The historicity of Jesus concerns the analysis of historical evidence to determine whether Jesus of Nazareth existed as a historical figure, and whether any of the major milestones in his life as portrayed in the gospels can be confirmed as historical events.
Historicity is the study of the historical actuality of persons and events, meaning the quality of being part of history as opposed to being a historical myth or legend, or of being part of prehistory. Questions of historicity arise where accounts of events are believed by some to be true, but cannot be verified, either due to the absence of historical records of sufficient reliability or where historical accounts incorporate folklore, theological views or literature as fact.
Most modern scholars of antiquity agree that Jesus existed, but scholars differ on the historicity of specific episodes described in the Biblical accounts, and the only two events subject to "almost universal assent" are that Jesus was baptized by John the Baptist and was crucified by the order of the Roman PrefectPontius Pilate. There is a significant debate about his nature, his actions and his sayings, but most scholars agree that Jesus was a GalileanJew who was born between 7-4 BC and died 30–36 AD, that he lived in Galilee and Judea and did not preach or study elsewhere, and that he spoke Aramaic and perhaps also Hebrew and Greek.
Since the 18th century a number of quests for the historical Jesus have taken place, and historical critical methods for studying the historicity of Jesus have been developed. Various Christian and non-Christian sources are used to study and establish the historicity of Jesus, e.g. Jewish sources such as Josephus, and Roman sources such as Tacitus. These sources are compared and contrasted to Christian sources such as the Pauline Letters and the Synoptic Gospels. These sources are usually independent of each other (e.g. Jewish sources do not draw upon Roman sources), and similarities and differences between them are used in the authentication process.
The question of the existence of Jesus as a historical figure is distinct from the study of the historical Jesus, which goes beyond the analysis of his historicity and attempts to reconstruct portraits of his life and teachings, based on methods such as biblical criticism of gospel texts and the history of first century Judea. Nor does it concern supernatural or miraculous claims about Jesus, which historians tend to look on as questions of faith, rather than historical fact.
Virtually all modern scholars of antiquity agree that Jesus existed, and most biblical scholars and classical historians see the theories of his non-existence as effectively refuted. In antiquity, the existence of Jesus was never denied by those who opposed Christianity. There is, however, widespread disagreement among scholars on the details of the life of Jesus mentioned in the gospel narratives, and on the meaning of his teachings.Robert E. Van Voorst states that the idea of the non-historicity of the existence of Jesus has always been controversial, and has consistently failed to convince virtually all scholars of many disciplines.Geoffrey Blainey notes that a few scholars have argued that Jesus did not exist, but writes that Jesus' life was in fact "astonishingly documented" by the standards of the time – more so than any of his contemporaries – with numerous books, stories and memoirs written about him. The problem for the historian, wrote Blainey, is not therefore, determining whether Jesus actually existed, but rather in considering the "sheer multitude of detail and its inconsistencies and contradictions". Although a very small number of modern scholars argue that Jesus never existed, that view is a distinct minority and virtually all scholars consider theories that Jesus' existence was a Christian invention as implausible.Christopher Tuckett states that the existence of Jesus and his crucifixion by Pontius Pilate seem to be part of the bedrock of historical tradition, based on the availability of non-Christian evidence.Graham Stanton states that "Today nearly all historians, whether Christians or not, accept that Jesus existed".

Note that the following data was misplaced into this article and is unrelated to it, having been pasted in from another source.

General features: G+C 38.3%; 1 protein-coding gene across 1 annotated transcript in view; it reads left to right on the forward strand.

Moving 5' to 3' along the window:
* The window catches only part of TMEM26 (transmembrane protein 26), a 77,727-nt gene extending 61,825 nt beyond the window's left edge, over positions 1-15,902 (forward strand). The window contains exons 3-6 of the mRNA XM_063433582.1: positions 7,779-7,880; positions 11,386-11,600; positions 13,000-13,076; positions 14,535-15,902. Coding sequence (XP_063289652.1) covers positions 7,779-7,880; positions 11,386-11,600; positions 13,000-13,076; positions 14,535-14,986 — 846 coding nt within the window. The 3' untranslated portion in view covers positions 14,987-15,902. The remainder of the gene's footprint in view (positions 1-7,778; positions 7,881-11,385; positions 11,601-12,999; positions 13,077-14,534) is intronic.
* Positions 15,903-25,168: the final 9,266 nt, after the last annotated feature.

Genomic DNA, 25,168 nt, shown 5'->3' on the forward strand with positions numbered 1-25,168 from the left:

The sources for the historicity of Jesus are mainly Christian sources, but there are some mentions also in a few non-Christian Jewish and Greco-Roman sources, which have been used in historical analyses of the existence of Jesus. These include the works of 1st-century Roman historians Josephus and Tacitus. Josephus' Antiquities of the Jews, written around 93–94 AD, includes two references to the biblical Jesus Christ in Books 18 and 20. The general scholarly view is that while the longer passage, known as the Testimonium Flavianum, is most likely not authentic in its entirety, it is broadly agreed upon that it originally consisted of an authentic nucleus, which was then subject to Christian interpolation or forgery. Josephus scholar Louis H. Feldman has stated that "few have doubted the genuineness" of Josephus' reference to Jesus in Antiquities 20, 9, 1 and it is only disputed by a small number of scholars.Roman historian Tacitus referred to Christus and his execution by Pontius Pilate in his Annals (written ca. AD 116), book 15, chapter 44. The very negative tone of Tacitus' comments on Christians make the passage extremely unlikely to have been forged by a Christian scribe  and the Tacitus reference is now widely accepted as an independent confirmation of Christ's crucifixion.
Bart D. Ehrman states that the existence of Jesus and his crucifixion by the Roman is attested to by a wide range of sources including Josephus and Tacitus.John P. Meier views the crucifixion of Jesus as historical fact and states that based on the criterion of embarrassment Christians would not have invented the painful death of their leader. Meier states that a number of other criteria, e.g. the criterion of multiple attestation (i.e. confirmation by more than one source), the criterion of coherence (i.e. that it fits with other historical elements) and the criterion of rejection (i.e. that it is not disputed by ancient sources) help establish the crucifixion of Jesus as a historical event. Biblical scholar John Dominic Crossan, highly skeptical with regard to the Gospel accounts of miracles, wrote in 1995